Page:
Sharon Rounds

Sharon Rounds, MD

Bio

Sharon Rounds MD is Principal Investigator of the CardioPulmonary Vascular Biology COBRE. She is also Chief of the Medical Service of the Providence VA Medical Center and Professor of Medicine and of Pathology and Laboratory Medicine at the Alpert Medical School of Brown University.

Dr. Rounds is a graduate of Wellesley College and of Tufts University School of Medicine. She trained in Internal Medicine at the University of California-San Francisco and did a Pulmonary/Critical Care fellowship at the University of Colorado. She began her career at Boston University School of Medicine, rising to Associate Professor of Medicine. She was appointed Associate Professor of Medicine at Brown Medical School in 1987 and Professor of Medicine in 1994. She served as Associate Dean of Medicine (Faculty Affairs) at Brown from 2001-2006.

Dr. Rounds has combined careers in clinical pulmonary/critical care medicine, teaching, and research on the pulmonary circulation. Basic science research interests include mechanisms of endothelial cell injury, effects of post-translational processing on small GTPase function, and effects of cigarette smoking on the pulmonary circulation. Her clinical research interests are pulmonary hypertension and Combined Pulmonary Fibrosis and Emphysema. An author of over 100 publications, she has been continuously supported by research grants from the NIH and/or VA since 1981. She was elected President of the American Thoracic Society in 2004-05. In recognition of her research achievements, Dr. Rounds was honored by the American Thoracic Society with a Scientific Achievement Award in 2009. Dr. Rounds has served as a member of many study sections for the NIH and other groups. She is currently a full member of the Respiratory Integrative Biology and Translational Research (RIBT) study section. She was PI for 12 years of the NHLBI-sponsored R25 grant to enhance diversity in health related research. She is co-PI of the T32 CardioPulmonary Research Training grant to train postdoctoral fellows.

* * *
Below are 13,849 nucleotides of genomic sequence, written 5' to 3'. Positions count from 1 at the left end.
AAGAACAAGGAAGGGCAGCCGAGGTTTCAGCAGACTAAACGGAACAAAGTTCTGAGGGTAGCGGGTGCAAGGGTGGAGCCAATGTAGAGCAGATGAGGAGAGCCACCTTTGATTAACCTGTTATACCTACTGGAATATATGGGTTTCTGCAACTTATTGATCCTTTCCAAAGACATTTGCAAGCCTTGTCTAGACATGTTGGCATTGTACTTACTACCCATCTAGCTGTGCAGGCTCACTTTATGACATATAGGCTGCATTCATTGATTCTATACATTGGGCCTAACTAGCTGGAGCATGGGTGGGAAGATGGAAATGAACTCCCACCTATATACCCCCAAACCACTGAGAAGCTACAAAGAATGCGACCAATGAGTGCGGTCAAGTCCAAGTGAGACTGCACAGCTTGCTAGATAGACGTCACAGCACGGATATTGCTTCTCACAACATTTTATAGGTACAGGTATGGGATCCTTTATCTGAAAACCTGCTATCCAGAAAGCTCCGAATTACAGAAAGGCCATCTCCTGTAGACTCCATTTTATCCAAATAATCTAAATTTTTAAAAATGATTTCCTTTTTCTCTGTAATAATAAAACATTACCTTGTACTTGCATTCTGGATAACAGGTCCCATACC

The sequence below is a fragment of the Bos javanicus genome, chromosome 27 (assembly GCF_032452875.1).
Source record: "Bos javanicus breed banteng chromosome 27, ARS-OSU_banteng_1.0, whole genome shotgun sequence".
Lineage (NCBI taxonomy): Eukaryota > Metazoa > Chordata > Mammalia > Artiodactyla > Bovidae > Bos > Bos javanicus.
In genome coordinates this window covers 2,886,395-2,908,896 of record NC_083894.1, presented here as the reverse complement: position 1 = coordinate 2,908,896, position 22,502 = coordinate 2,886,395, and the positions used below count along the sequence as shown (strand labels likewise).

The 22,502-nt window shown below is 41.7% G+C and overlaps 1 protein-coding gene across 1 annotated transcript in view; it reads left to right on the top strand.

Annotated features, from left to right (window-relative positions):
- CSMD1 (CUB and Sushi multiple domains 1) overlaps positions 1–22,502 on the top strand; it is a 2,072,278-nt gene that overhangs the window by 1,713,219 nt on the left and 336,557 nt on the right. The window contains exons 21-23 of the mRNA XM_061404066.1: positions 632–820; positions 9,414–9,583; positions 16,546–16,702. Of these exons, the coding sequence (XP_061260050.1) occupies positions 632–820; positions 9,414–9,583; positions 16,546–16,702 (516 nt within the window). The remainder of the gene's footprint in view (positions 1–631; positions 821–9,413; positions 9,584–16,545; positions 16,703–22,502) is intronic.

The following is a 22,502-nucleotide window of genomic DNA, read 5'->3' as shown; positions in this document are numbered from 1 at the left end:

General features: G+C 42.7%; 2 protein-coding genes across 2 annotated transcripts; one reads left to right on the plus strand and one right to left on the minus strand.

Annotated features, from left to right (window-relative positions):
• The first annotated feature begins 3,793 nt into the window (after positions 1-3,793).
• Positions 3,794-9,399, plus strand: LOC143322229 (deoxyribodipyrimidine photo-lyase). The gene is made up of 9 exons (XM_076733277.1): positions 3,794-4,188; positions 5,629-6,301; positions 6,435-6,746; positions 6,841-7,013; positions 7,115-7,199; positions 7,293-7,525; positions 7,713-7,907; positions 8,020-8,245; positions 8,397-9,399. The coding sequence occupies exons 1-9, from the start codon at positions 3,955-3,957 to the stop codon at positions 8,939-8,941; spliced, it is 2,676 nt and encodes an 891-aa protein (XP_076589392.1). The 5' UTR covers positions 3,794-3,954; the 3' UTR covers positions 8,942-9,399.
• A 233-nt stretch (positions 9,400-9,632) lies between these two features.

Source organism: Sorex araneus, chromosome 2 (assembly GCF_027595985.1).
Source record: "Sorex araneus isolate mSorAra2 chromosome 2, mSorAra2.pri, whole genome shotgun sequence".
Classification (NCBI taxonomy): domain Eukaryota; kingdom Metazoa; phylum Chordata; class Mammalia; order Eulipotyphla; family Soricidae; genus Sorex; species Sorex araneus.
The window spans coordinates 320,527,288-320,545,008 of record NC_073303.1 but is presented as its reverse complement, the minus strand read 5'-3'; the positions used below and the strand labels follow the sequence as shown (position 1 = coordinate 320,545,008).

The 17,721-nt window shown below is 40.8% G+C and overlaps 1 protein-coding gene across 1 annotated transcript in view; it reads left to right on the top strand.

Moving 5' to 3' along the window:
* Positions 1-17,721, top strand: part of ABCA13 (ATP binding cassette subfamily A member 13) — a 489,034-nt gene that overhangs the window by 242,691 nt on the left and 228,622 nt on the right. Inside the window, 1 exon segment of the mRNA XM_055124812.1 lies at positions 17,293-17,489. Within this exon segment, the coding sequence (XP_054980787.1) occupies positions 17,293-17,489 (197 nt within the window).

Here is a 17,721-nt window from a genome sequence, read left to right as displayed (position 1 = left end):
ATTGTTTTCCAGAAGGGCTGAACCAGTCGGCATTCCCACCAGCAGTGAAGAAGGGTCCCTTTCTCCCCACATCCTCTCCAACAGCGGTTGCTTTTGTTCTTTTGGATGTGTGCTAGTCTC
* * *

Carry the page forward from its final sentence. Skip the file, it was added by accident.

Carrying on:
Sharon Rounds has experience with both research and training and will use this background to fulfill the CardioPulmonary COBRE goal to enhance pulmonary and cardiovascular research in the State of Rhode Island.

COBRE Abstract

The overall purpose of the Administrative Core of the Cardiopulmonary Vascular Biology COBRE is to facilitate the research activities and career development of junior investigators who will go on to successfully apply for independent research support and become independent investigators. These objectives will be met by a comprehensive program of mentored individual research projects plus a career development curriculum. The objectives of the Administrative Core are:

  1. The Administrative Core will provide junior investigators with structures for mentoring, career development training, and administrative support.
  2. The Administrative Core will identify pilot investigators and will arrange for mentoring and career development support as they begin to develop research programs in the cardiopulmonary field.
  3. The Administrative Core will identify and add new junior investigators, as junior investigators become independent researchers.
  4. The Administrative Core will organize meetings of Mentoring, Executive,” Internal Advisory, and External Advisory Committees, weekly COBRE meetings, and the annual COBRE research symposium.
  5. The Administrative Core will manage consortium agreements with collaborating institutions.
  6. The Administrative Core will collect data for formative and summative evaluations of junior and pilot investigator progress.

The overall objective of the Cardiopulmonary Vascular Biology COBRE will be attained by a program of mentored research performed by talented junior investigators teamed with expert faculty mentors with extensive mentoring experience in productive and well-equipped laboratories. Progress toward independence of junior investigators will be monitored, using well-defined benchmarks of progress. The Administrative Core is critical to organization, scheduling, and facilitation and documentation of progress toward research independence.